The increase in Hong Kong banking sector’s Mainland-related lending is thus a natural consequence of the growth of the Mainland economy and development of Mainland corporates.   It also reinforces Hong Kong’s role as a significant international financial centre.  It is of course important to ensure that, in developing Hong Kong's role in this regard, the risks involved, including in particular credit and liquidity risks, are properly managed.  It is for this reason that the HKMA has stepped up its supervisory efforts in credit risk management over the past few years.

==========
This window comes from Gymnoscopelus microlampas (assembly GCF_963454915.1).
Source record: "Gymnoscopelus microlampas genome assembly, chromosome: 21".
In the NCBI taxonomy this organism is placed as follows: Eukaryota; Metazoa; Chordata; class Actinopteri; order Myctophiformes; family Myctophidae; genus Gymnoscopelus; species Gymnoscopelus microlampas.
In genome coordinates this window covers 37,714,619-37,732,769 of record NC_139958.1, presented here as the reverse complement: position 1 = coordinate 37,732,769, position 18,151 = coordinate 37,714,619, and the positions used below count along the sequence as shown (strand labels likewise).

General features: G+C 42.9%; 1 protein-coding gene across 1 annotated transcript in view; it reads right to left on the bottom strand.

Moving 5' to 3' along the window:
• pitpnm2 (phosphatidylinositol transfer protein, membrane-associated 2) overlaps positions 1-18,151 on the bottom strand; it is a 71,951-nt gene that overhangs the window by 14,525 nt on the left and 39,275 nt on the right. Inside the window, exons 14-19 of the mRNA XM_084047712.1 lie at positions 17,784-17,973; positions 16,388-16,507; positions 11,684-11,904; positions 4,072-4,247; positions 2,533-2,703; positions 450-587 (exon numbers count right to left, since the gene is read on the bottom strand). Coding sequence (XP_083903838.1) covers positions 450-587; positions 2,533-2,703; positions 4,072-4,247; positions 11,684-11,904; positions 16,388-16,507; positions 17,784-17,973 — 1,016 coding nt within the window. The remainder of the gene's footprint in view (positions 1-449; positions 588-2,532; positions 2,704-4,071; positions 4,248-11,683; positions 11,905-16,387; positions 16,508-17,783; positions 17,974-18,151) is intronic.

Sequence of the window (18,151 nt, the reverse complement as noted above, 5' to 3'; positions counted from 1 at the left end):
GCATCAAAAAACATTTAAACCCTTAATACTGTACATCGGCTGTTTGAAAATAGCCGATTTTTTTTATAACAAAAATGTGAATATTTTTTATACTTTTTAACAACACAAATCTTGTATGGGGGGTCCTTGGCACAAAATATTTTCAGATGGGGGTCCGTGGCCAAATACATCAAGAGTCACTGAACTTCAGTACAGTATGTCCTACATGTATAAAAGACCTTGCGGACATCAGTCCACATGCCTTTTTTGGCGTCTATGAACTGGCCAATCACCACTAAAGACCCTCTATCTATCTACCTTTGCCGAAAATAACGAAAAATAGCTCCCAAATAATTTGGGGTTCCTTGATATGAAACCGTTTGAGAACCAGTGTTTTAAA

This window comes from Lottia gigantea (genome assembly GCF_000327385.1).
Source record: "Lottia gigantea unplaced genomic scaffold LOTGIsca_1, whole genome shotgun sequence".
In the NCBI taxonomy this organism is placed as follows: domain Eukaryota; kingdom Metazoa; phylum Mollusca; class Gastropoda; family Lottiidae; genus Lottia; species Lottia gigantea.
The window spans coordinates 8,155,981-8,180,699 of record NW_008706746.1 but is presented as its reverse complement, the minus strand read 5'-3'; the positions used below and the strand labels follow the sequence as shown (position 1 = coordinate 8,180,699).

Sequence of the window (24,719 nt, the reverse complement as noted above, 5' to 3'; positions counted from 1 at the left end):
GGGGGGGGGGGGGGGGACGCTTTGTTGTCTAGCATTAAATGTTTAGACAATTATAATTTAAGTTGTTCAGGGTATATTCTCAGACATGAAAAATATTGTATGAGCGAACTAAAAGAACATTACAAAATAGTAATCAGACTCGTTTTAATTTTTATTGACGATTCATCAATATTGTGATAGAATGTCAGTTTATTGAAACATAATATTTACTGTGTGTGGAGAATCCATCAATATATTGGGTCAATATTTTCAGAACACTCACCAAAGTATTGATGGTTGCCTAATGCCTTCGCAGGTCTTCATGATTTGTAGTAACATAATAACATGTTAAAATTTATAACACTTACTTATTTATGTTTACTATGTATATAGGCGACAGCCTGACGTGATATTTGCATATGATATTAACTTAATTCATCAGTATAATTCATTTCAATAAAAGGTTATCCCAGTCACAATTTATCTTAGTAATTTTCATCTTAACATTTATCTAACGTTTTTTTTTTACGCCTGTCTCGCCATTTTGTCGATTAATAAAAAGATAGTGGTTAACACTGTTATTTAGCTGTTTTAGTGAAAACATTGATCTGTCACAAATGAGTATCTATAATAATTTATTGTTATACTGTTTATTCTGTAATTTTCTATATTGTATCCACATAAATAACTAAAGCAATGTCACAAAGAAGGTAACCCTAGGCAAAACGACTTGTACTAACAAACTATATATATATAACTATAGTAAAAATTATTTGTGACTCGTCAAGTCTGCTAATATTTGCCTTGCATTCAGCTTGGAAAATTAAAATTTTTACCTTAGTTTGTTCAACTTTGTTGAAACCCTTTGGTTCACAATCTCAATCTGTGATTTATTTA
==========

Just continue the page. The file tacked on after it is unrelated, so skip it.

At the end of 2013, Hong Kong banking sector’s total Mainland-related customer loans amounted to HK$2,276 billion.  This figure excludes trade finance loans of HK$313 billion.  The following breakdown of the number will help you better appreciate how corporates and banks from Mainland, Hong Kong and other markets utilise our financial intermediation platform.

Table 1A: Hong Kong banking sector’s Mainland-related loans by different types of banks at end-Dec 2013

HK$

Foreign bank branches

970 bn

Hong Kong incorporated banks

830 bn

Hong Kong incorporated banks’ Mainland subsidiaries

476 bn

Total

2,276 bn

Table 1B: Mainland-related loans by different types of borrowers at end-Dec 2013 (Note)

HK$

Mainland non-private enterprises

1,290 bn

Mainland private enterprises

488 bn

Non-Mainland entities

811 bn

Total

2,589 bn

Note: Breakdown of Mainland-related loans by borrower types includes trade finance loans of HK$313 billion.